Today's Front Pages Analysis
McClatchy publishes series as national security methods debated
National security was back in the headlines today as the treatment of terrorism suspects was debated on the presidential campaign trail and in a Capitol Hill hearing.
The Washington Post led with a clash between John McCain and Barack Obama over the rights of suspects: “In Sharp Exchange, Each Side Calls Other’s Position a Risk.” Below that, the Post quoted documents released Tuesday by congressional investigators: “CIA Played Larger Role in Advising Pentagon” on interrogation methods. The Tennessean in Nashville noted, “Senators chastise Pentagon over harsh interrogations.”
The News Tribune of Tacoma, Wash., reported: “Documents show U.S. hid detainees from Red Cross,” and The News Journal of Wilmington, Del., said: “Doctors: Terror suspects abused.”
This week, McClatchy newspapers are publishing a series, “Guantanamo: Beyond the Law,” after eight months of investigative work. “Skirting the code of justice,” The Modesto (Calif.) Bee said in today’s installment that described the “framework that led to abuse of detainees” held at the Guantanamo Bay Naval Base in Cuba. “Easing of laws that led to detainee abuse hatched in secret,” The Telegraph of Macon, Ga., said, while The Miami Herald headlined the story: “Policy objectives trumped the law.”
In many parts of the U.S., Midwest flooding was pictured. But, for the first time in days, flooding did not monopolize The Des Moines Register’s front page. With water receding, it said: “Draining bares bits of life caked in mud.” The Register’s Web site, with its breaking-news blog, audio and informative map of Iowa City flooding, is being quoted by other news media. Sister newspaper the Iowa City Press-Citizen, which published seven inside pages of flood coverage today, has offered daily updates through electronic newsletters.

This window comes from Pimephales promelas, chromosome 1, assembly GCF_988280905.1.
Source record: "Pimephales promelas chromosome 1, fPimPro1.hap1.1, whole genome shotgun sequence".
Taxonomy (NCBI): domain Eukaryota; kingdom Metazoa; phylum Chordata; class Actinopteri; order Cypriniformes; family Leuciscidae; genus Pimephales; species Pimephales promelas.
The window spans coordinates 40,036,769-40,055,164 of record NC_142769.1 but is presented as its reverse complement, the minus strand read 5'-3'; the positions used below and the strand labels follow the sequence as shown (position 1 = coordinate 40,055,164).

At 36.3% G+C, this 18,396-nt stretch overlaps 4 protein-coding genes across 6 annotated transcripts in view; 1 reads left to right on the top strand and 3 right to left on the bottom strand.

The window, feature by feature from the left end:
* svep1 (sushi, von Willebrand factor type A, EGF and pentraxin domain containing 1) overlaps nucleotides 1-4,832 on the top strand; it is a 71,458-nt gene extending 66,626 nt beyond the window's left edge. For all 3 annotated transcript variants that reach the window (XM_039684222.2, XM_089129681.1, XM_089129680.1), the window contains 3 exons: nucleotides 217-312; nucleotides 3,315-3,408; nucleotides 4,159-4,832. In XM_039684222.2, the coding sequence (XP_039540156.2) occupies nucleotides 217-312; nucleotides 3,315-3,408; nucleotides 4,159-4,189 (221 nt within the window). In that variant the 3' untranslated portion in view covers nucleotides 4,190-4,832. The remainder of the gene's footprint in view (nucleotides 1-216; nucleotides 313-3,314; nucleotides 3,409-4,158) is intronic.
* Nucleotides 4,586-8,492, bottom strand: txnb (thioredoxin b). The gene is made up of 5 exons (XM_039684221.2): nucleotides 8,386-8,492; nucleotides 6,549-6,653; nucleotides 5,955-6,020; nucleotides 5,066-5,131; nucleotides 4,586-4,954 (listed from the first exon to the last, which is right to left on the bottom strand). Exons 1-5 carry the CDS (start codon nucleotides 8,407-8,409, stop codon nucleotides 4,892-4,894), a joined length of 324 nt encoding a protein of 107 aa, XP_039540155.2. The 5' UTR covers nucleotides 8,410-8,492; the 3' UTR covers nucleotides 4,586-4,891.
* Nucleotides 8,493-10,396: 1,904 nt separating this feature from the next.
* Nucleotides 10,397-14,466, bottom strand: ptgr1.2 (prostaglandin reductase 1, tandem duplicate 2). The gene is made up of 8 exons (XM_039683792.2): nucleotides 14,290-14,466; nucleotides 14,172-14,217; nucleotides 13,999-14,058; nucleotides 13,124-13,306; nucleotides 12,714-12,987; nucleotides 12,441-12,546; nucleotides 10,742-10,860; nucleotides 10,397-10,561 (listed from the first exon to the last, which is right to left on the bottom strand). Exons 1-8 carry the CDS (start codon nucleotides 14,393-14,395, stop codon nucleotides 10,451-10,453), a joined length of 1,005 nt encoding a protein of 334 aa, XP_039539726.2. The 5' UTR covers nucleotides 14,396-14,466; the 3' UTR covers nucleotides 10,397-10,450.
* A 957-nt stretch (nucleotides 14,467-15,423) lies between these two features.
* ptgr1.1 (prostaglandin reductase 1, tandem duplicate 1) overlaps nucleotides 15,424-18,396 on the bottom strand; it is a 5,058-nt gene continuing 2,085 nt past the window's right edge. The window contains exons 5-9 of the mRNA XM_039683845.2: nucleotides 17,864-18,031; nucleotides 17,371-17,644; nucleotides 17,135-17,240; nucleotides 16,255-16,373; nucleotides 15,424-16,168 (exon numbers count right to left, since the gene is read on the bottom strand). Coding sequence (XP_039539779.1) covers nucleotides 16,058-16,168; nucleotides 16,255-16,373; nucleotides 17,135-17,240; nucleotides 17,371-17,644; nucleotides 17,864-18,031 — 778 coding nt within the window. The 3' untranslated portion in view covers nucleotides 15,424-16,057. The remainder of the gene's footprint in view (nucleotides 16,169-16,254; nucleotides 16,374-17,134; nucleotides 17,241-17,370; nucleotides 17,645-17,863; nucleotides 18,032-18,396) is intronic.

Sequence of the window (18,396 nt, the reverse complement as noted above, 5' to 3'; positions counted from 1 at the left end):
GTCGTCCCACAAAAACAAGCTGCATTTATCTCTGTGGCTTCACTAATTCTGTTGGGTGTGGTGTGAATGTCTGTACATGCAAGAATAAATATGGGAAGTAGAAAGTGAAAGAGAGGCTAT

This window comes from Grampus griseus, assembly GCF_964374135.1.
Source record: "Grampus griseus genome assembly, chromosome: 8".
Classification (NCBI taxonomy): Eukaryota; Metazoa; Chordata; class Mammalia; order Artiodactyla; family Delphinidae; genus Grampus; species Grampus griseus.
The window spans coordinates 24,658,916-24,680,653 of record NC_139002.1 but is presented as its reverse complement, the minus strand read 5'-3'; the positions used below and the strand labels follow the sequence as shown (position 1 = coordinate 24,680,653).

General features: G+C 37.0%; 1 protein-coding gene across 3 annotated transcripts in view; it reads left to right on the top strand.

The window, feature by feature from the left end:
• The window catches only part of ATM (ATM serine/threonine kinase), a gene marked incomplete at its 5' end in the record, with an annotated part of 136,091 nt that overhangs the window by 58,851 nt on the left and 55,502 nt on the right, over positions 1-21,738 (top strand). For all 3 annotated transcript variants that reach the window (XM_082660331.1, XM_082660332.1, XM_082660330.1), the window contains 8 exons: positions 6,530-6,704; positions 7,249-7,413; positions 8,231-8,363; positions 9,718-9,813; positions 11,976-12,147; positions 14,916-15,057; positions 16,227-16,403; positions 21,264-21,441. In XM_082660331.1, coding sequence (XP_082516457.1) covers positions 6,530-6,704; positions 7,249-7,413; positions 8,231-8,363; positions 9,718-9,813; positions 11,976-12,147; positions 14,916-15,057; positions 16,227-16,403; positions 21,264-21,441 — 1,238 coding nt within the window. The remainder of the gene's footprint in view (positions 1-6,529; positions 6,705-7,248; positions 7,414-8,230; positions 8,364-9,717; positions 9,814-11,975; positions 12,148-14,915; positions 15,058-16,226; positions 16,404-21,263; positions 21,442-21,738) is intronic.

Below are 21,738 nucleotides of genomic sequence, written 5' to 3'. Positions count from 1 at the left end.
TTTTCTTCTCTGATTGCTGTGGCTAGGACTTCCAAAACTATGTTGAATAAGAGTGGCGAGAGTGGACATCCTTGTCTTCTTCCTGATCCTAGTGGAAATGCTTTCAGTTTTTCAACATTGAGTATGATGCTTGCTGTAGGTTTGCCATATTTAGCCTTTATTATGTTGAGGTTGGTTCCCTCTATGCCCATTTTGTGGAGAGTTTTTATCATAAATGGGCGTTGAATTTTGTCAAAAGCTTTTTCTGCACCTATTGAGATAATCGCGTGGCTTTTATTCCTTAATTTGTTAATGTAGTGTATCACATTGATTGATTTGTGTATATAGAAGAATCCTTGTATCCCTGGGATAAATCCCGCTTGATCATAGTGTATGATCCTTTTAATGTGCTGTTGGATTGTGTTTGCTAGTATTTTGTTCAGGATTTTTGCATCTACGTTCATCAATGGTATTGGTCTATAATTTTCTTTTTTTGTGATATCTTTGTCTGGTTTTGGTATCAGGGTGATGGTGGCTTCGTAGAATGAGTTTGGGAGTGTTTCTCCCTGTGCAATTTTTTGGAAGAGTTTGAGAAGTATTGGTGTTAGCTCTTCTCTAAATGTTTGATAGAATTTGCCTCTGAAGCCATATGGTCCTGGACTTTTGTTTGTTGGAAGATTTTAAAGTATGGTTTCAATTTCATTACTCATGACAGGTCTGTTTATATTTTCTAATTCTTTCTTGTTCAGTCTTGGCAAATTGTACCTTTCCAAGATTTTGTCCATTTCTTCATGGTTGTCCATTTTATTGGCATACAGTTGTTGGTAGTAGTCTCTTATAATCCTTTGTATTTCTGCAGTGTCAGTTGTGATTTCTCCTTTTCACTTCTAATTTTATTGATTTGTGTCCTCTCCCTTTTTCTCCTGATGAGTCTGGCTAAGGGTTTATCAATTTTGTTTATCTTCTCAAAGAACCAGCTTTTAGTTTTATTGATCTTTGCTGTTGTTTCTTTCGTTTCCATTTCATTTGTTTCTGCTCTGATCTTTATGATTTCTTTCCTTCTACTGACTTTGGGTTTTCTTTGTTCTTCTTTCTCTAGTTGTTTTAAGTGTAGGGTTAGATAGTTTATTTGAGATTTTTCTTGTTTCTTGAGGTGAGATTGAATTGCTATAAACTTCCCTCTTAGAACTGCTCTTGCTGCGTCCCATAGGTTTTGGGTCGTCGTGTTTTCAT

In the end, it wasn’t even close. The Celtics defeated the Lakers, 131-92, for the NBA championship, leading the Los Angeles Times to show its frustration in a cutline: “The game was over by halftime, but it only got worse.” The Daily News in L.A. described the loss this way: “Shamrocked.”
But The Boston Globe celebrated being “Back on Top.” “Three Big Cheers,” said the Boston Herald in a wrap-around picturing three Celtic stars. Maine and New Hampshire newspapers were green in delight, as well. The Bangor Daily News used spot green as the Celtics won their 17th NBA title, and The Telegraph in Nashua said: “Green Glory.”
Kate Kennedy is front pages editor at the Newseum.